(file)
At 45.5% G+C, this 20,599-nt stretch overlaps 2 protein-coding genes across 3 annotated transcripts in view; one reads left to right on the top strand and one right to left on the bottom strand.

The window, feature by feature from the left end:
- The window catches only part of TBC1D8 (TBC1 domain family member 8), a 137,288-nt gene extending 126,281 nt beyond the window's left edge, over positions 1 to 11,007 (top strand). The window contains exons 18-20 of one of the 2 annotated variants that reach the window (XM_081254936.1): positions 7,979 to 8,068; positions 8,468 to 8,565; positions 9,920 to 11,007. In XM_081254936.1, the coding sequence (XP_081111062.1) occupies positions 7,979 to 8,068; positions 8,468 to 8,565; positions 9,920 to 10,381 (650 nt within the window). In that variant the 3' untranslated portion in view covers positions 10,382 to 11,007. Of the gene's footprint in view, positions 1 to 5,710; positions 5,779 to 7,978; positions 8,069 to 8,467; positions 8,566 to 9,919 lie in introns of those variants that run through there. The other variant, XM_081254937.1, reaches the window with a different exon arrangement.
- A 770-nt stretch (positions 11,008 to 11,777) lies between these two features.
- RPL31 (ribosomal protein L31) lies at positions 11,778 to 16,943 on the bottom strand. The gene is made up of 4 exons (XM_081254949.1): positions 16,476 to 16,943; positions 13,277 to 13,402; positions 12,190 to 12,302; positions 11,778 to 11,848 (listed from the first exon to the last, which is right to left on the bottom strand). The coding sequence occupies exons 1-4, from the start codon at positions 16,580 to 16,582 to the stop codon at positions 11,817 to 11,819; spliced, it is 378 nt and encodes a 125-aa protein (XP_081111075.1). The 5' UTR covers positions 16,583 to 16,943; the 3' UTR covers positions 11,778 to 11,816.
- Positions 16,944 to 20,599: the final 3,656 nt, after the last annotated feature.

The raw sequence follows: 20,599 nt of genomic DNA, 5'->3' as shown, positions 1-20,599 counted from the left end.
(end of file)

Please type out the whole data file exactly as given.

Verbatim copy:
At 45.5% G+C, this 20,599-nt stretch overlaps 2 protein-coding genes across 3 annotated transcripts in view; one reads left to right on the top strand and one right to left on the bottom strand.

The window, feature by feature from the left end:
- The window catches only part of TBC1D8 (TBC1 domain family member 8), a 137,288-nt gene extending 126,281 nt beyond the window's left edge, over positions 1 to 11,007 (top strand). The window contains exons 18-20 of one of the 2 annotated variants that reach the window (XM_081254936.1): positions 7,979 to 8,068; positions 8,468 to 8,565; positions 9,920 to 11,007. In XM_081254936.1, the coding sequence (XP_081111062.1) occupies positions 7,979 to 8,068; positions 8,468 to 8,565; positions 9,920 to 10,381 (650 nt within the window). In that variant the 3' untranslated portion in view covers positions 10,382 to 11,007. Of the gene's footprint in view, positions 1 to 5,710; positions 5,779 to 7,978; positions 8,069 to 8,467; positions 8,566 to 9,919 lie in introns of those variants that run through there. The other variant, XM_081254937.1, reaches the window with a different exon arrangement.
- A 770-nt stretch (positions 11,008 to 11,777) lies between these two features.
- RPL31 (ribosomal protein L31) lies at positions 11,778 to 16,943 on the bottom strand. The gene is made up of 4 exons (XM_081254949.1): positions 16,476 to 16,943; positions 13,277 to 13,402; positions 12,190 to 12,302; positions 11,778 to 11,848 (listed from the first exon to the last, which is right to left on the bottom strand). The coding sequence occupies exons 1-4, from the start codon at positions 16,580 to 16,582 to the stop codon at positions 11,817 to 11,819; spliced, it is 378 nt and encodes a 125-aa protein (XP_081111075.1). The 5' UTR covers positions 16,583 to 16,943; the 3' UTR covers positions 11,778 to 11,816.
- Positions 16,944 to 20,599: the final 3,656 nt, after the last annotated feature.

The raw sequence follows: 20,599 nt of genomic DNA, 5'->3' as shown, positions 1-20,599 counted from the left end.